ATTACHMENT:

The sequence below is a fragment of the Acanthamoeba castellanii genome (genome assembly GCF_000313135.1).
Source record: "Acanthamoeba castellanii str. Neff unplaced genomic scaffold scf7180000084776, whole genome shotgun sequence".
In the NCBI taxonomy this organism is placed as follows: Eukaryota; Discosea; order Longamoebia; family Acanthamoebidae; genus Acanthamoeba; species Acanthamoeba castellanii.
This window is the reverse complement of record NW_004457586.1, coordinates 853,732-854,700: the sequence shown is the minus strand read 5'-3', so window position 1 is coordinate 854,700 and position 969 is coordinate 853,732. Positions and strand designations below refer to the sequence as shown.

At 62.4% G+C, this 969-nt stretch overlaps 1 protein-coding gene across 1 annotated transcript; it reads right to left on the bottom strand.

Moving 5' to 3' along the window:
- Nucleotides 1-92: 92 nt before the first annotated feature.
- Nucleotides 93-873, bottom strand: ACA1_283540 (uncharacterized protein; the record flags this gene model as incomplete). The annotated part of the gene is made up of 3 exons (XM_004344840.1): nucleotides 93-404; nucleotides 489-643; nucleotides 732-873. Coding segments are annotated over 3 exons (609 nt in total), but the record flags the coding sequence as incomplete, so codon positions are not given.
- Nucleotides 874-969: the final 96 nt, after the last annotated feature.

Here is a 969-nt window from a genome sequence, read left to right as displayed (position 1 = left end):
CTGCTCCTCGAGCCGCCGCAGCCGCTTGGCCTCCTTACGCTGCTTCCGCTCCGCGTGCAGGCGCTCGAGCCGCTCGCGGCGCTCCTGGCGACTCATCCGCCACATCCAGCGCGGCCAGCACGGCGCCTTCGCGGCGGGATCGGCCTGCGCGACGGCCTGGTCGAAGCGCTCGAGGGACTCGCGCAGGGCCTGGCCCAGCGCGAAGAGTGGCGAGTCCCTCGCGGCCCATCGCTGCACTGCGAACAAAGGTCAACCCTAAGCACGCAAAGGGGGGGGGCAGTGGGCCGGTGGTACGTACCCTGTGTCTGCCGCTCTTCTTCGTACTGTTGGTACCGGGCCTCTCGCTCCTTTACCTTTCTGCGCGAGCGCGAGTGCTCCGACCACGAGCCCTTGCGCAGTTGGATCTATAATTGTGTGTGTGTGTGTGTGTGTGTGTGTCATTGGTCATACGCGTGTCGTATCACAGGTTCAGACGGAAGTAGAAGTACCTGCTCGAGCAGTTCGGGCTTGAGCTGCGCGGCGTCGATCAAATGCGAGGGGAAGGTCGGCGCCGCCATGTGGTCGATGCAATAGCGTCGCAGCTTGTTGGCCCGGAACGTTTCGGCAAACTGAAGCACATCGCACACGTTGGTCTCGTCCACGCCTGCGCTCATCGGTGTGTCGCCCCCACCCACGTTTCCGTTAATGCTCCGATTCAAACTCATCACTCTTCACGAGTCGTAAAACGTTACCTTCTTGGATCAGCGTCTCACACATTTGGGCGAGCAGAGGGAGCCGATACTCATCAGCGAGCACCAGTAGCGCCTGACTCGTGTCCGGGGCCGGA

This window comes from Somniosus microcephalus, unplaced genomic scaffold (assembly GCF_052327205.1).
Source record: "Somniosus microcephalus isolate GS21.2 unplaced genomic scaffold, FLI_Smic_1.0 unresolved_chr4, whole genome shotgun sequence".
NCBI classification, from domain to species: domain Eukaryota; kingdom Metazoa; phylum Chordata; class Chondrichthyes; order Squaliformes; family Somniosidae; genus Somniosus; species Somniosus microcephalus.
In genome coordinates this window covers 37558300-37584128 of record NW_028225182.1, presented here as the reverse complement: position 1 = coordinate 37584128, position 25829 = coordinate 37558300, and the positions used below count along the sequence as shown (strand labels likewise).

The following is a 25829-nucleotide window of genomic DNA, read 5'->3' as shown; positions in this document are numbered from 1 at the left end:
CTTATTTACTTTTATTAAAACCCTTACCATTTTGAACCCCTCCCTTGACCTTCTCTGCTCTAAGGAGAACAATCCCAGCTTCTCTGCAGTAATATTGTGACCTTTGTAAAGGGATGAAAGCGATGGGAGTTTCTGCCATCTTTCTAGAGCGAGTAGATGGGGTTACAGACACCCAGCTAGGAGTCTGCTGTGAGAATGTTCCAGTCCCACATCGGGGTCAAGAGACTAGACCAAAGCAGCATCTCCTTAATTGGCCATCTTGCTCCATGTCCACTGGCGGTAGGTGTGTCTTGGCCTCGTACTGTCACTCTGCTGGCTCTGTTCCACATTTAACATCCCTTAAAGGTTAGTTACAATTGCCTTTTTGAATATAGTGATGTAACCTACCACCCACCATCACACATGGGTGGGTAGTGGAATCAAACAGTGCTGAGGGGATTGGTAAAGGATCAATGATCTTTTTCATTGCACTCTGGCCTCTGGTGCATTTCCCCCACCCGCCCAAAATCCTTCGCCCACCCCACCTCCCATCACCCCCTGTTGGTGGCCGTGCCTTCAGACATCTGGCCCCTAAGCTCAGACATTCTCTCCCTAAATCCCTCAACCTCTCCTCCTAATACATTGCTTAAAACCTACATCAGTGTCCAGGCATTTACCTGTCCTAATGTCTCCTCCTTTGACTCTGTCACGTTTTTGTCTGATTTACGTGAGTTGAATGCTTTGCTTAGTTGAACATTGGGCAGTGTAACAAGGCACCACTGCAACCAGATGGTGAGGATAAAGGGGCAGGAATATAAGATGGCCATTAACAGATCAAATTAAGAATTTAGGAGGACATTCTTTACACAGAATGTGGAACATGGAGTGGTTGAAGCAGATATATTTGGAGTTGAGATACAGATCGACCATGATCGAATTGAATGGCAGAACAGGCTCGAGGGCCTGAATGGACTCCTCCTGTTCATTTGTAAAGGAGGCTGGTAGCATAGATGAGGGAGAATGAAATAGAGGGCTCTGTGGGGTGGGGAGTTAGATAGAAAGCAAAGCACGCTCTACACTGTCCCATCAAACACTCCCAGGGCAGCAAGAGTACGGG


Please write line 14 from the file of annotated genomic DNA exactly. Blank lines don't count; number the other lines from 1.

NCBI classification, from domain to species: domain Eukaryota; kingdom Metazoa; phylum Chordata; class Chondrichthyes; order Squaliformes; family Somniosidae; genus Somniosus; species Somniosus microcephalus.